Written by: Patti Dollarhide
“Paula, do you want to go on a road trip?”
“Sure, where to? We made great memories when we traveled to the nutrition conference in Miami on the beach a few years back. When and where?”
“June 20, 2019 at Hy-Plains Education & Research Center, Montezuma, KS. Be sure to wear close-toed shoes.”
And that is all it took to get my friend Paula Ghazarian, RN, leader of the Infection Control oversight team at one of the largest hospitals in Kansas for many years, to attend the “Appropriate Antimicrobial & Use & Stewardship” conference several hundred miles away. She is a life-long learner who pursues learning no matter what the time or setting. Paula was raised in West Virginia and has stories about raccoons, squirrels and prized coon dogs that make you laugh so hard your stomach hurts, but we soon found that cattle chat was a foreign language to her. The cattle talk took us to other health-related topics. I could feel some common ground as she shared her frustration with parents who choose not to vaccinate their children, resulting in outbreaks of vaccine-preventable diseases. This easily translates to the cattle business as our customers want us to stop using antibiotics to treat food animals.
We arrived at the Hy-Plains feedlot a little early, and Tom Jones took time to give Paula a tour of the cattle processing area. Her morning started off with amazement. “I had no idea it would be so calm, quiet and clean. I was expecting chaos and very bad odor.”
Paula asked a few questions that were easy to answer, as well as some that don’t really have answers. She was disappointed that a retailer she held in high esteem due to their stand against antibiotics in chickens has created a trade-off that includes a negative effect on animal welfare. Increasing animal mortality is not the outcome she wants.
As the day went on, speakers discussed opportunities in our business to reduce stressors that drive how we currently use medically important antibiotics Modern beef production is a highly specialized business in which technology has allowed farmers to produce more food for a growing world and still stay in business – a cattleman’s ultimate definition of sustainability.
Two different times during the day, questions came from the agriculture audience wondering what the human medical community is doing to address appropriate use and stewardship. We know, and they know, that there are opportunities. Paula shared multiple examples on our return trip of how practices and procedures have changed, such as simple oversight in the ICU to remove Foley catheters after three days which had an immediate impact on infection reduction. She also shared case studies that her specialized infectious disease team worked with that would break your heart.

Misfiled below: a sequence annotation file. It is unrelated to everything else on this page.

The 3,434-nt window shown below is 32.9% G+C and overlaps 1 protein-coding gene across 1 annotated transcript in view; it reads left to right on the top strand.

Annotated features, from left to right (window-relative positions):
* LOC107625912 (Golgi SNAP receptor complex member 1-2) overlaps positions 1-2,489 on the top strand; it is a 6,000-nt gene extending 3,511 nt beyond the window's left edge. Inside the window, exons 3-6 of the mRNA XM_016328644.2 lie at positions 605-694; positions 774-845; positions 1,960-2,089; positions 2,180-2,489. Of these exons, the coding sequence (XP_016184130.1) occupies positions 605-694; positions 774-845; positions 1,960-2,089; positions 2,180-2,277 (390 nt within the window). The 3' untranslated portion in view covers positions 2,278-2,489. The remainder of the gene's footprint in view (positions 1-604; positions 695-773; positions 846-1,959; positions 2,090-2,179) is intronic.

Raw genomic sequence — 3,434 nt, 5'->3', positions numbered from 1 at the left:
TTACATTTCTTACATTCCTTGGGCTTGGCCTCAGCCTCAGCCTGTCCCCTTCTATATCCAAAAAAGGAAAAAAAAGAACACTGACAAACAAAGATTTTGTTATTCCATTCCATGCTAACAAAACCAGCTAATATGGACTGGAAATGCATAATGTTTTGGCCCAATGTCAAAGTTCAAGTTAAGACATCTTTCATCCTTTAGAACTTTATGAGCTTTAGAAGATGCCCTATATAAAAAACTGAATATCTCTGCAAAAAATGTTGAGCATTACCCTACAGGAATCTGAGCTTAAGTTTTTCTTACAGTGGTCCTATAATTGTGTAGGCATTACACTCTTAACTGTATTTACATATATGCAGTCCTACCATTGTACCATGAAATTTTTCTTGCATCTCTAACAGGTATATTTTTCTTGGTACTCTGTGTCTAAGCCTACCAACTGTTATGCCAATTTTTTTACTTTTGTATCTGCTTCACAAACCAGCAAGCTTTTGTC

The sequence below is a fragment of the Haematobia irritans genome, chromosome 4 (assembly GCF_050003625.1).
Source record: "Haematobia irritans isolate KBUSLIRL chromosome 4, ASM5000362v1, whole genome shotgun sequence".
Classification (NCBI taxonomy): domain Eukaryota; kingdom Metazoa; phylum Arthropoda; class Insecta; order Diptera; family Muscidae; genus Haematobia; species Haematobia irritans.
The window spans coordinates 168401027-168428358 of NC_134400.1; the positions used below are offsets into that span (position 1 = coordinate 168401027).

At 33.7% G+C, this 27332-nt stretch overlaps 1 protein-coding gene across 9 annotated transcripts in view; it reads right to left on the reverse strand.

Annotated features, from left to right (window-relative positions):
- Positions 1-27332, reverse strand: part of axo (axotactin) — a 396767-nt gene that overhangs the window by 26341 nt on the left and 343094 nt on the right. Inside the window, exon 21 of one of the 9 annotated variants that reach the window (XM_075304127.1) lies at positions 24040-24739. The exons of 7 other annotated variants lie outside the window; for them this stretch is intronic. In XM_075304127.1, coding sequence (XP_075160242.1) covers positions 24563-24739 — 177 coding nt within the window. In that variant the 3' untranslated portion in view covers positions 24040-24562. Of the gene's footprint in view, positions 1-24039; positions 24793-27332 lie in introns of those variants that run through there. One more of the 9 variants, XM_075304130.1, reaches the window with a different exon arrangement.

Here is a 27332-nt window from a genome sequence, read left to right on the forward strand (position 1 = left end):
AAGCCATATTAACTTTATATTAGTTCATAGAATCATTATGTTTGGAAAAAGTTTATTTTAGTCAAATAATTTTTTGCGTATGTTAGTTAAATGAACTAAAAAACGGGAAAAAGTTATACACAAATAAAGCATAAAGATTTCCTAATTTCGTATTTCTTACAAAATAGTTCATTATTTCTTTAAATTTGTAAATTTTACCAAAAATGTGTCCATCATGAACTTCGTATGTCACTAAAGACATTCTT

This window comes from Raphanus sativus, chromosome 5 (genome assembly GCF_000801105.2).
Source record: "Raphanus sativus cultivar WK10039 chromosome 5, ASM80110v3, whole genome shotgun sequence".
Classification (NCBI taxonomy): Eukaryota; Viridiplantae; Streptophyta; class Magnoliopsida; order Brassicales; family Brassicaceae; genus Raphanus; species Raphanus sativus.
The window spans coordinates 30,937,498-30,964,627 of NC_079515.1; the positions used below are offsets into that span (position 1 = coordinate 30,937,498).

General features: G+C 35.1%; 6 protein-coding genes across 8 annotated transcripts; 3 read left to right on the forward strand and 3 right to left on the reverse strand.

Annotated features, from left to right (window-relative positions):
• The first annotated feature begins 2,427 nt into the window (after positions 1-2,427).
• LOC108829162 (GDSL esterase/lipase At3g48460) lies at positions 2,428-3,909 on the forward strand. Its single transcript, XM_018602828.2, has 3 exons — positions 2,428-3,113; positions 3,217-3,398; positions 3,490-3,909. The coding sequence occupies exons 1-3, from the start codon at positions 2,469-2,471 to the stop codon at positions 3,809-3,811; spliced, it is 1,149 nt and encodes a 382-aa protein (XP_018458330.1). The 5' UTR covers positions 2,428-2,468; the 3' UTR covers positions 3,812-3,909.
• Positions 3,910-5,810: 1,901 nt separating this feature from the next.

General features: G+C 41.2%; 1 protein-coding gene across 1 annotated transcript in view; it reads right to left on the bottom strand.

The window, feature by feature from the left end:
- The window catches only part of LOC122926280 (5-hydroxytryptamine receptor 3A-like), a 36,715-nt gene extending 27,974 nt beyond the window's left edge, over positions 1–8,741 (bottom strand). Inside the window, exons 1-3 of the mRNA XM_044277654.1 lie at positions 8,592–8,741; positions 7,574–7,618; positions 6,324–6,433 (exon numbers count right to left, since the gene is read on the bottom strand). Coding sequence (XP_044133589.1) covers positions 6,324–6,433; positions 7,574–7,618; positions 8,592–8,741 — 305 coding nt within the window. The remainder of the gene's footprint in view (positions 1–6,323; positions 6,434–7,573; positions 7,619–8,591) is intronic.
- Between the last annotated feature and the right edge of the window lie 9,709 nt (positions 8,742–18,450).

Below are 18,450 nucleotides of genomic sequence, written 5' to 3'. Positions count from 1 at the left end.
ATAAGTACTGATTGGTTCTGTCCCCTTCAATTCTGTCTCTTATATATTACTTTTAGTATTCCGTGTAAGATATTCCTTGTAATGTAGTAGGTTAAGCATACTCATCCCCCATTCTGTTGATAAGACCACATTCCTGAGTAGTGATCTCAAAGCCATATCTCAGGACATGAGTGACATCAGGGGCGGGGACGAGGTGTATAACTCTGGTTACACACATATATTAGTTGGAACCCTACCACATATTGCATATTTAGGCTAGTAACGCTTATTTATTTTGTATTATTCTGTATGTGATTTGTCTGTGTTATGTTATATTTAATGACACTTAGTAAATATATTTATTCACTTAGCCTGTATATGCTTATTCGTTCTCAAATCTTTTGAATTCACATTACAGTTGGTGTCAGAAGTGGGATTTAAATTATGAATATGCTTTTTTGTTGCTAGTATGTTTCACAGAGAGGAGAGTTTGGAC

One Health recognizes that the health of people is connected to the health of animals and the environment. Research and industry collaboration are essential. I was proud to have my friend see and hear the efforts that are going on in the agriculture community to make change so she will trust our food supply and want to continue to eat beef.
My hope for future meetings is to include more human health professionals in our discussions. Let’s hear what initiatives they are working on and address antimicrobial use together.
Thru the eye of an infection control nurse not familiar with USA Beef production:
- How do the animals get out of this chute? How do you get them back to the pen?
- Why do you track “days on feet”? Aren’t they always on their feet?
- What are “check off dollars”?
- I have never heard of ionophores in human medicine. What are they?
- There is a lot to know about.
- How to the producers at the farmer’s market fit into this model?
- There are trade-offs.
- I never thought about how we grind different animals together to make hamburgers.
- Antibiotic resistance is everyone’s problem. We have a lot of examples of changes we have made in human medicine, as well as a lot of challenges this group might be interested in.